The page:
The greatest prank war in the history of the world happened on the Metro Tower. It started out with Terry and Rex arguing over something, and eventually snowballed into this war. Terry felt a little vengeful after losing the argument and modified a picture of Warhawk by putting him in a pink tutu. The editing was so seamless that he posted it in the Metro Tower for the entire League to see. Rex got revenge in a simulation by somehow replacing all of Terry's weapons with cheap plastic toys. Eventually, Merina got involved and got them in trouble with their girlfriends. Deciding that this was crossing the line, they teamed up and replaced all of her battle suits with the most suggestive swimwear they could find. She got back at them by wearing one of the swimsuits in battle. Neither they nor the villains could concentrate very much on the fight, and Merina excused her choice of clothing by blaming it on "two idiots who messed with my laundry." And so the war continued among them for weeks, with the pranks gradually becoming more and more insane. In the end, it was Superman who won. There were few witnesses, but the wreckage included a pound of applesauce, ping-pong balls, a high-powered fan, and the bathroom. They're still ashamed of themselves for it.

Years have passed since Rex, Merina, and Terry retired, and now their children have joined the League. Kai looks at his team: Rex and Merina's son, Seahawk; Terry's son, the new Batman; and his own daughter, codenamed Spade by her mother. In battle, they perform beautifully, complementing each other's styles easily. Seahawk fights in air or water, Spade on the ground, Batman in the shadows, and Kai in the bright light of the Green Lantern. Even though the others are teenagers, the League's enemies take them extremely seriously, and many are even afraid to face them.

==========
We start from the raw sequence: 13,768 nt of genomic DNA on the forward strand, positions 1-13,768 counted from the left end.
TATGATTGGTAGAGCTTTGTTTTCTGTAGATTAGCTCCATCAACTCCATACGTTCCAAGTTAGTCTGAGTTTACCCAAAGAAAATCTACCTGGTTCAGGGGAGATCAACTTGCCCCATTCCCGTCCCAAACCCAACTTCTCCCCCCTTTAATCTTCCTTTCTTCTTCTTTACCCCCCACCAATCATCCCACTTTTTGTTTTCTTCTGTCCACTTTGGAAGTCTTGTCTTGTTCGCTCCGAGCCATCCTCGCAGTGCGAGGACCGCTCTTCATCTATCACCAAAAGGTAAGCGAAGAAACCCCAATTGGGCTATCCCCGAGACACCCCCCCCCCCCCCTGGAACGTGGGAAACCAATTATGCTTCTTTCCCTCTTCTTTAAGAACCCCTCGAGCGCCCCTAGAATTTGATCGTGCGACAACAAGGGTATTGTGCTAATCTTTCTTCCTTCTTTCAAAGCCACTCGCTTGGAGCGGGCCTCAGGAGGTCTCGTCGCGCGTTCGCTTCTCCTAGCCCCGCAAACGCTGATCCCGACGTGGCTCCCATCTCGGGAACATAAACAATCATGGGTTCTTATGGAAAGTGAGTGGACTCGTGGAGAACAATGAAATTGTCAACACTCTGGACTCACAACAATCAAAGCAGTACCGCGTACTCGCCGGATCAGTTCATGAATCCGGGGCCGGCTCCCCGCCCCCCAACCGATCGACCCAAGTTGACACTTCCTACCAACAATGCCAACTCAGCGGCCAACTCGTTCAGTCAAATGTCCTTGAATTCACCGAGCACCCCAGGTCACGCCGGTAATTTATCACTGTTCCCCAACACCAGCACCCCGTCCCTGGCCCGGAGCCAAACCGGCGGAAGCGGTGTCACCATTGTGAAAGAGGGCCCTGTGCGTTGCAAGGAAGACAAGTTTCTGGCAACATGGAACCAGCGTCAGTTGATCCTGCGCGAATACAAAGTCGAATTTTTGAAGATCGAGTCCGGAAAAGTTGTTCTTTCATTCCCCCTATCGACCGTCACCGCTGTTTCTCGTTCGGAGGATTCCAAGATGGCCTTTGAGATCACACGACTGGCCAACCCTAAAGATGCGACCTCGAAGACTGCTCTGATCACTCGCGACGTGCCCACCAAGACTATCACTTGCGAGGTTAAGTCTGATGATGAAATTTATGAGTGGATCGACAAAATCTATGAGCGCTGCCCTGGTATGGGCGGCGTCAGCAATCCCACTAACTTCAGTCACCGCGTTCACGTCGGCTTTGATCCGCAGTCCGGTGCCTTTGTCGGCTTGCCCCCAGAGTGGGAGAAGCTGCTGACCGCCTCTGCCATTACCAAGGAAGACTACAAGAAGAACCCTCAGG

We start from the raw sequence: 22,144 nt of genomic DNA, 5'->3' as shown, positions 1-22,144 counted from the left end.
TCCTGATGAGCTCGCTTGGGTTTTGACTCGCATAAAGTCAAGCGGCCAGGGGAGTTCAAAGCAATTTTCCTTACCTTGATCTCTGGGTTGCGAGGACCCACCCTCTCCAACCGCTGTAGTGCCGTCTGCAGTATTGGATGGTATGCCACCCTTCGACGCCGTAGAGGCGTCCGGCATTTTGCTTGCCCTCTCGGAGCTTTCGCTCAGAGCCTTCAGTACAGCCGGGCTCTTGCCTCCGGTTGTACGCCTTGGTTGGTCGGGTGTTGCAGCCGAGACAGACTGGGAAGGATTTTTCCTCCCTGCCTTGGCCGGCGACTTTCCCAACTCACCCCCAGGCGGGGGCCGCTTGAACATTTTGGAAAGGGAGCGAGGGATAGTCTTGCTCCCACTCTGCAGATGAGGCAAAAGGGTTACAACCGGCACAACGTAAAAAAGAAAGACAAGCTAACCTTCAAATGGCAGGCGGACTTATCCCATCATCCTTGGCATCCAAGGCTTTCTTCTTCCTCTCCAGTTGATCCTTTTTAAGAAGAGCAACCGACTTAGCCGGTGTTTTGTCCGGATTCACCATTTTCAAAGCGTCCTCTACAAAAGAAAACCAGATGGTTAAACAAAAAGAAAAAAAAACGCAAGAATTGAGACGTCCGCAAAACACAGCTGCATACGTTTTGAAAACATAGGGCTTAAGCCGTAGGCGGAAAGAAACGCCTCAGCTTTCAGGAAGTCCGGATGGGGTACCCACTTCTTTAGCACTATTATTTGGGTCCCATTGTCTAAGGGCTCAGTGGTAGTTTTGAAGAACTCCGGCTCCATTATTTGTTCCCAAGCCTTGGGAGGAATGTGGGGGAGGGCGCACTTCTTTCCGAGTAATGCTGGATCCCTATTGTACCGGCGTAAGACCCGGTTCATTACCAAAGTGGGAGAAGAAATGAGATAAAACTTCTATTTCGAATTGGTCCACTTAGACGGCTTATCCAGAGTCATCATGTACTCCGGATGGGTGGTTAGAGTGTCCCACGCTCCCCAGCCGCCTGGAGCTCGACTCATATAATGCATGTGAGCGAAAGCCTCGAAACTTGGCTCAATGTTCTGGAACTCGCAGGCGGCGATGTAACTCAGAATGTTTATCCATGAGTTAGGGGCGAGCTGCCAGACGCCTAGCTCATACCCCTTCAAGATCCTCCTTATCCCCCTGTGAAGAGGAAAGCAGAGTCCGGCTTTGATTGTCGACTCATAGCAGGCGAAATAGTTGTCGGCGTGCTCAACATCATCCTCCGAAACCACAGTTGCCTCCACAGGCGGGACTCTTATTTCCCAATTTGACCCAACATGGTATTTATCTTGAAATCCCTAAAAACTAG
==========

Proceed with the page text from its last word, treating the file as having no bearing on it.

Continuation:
Outside of battle, however…

"I'm sick of your superior attitude!"

"And I'm sick of you questioning my orders!"

"You're younger than me!"

"I was still mission commander."

"Your tactics wouldn't have worked!"

"They would if you'd just gone along with them!"

Batman punches, then groans as Seahawk blasts water at his chest and flies toward him.

"Dad, they're at it again!"

Kai sighs and blasts his ring at the boys, restraining them against the wall. Sensing another lecture, his daughter takes her spot on the floor next to them. There's snickering down the hall, and Kai wonders whether he got stuck with these team out of karmic retribution or Superman's lousy sense of humor.

They are called the Justice League Unlimited. As per their names, they know no limits. This particular team has taken love, life, and everything in-between far beyond their ordinary boundaries. And they are all the stronger because of it.

For the pre-requisite disclaimer: I don't own Justice League Unlimited or anything that might be slightly referenced in this fic. This story is completely unrelated to anything else I've written, and it's based on the "20 Truths" Naruto fics found on LiveJournal and FFN.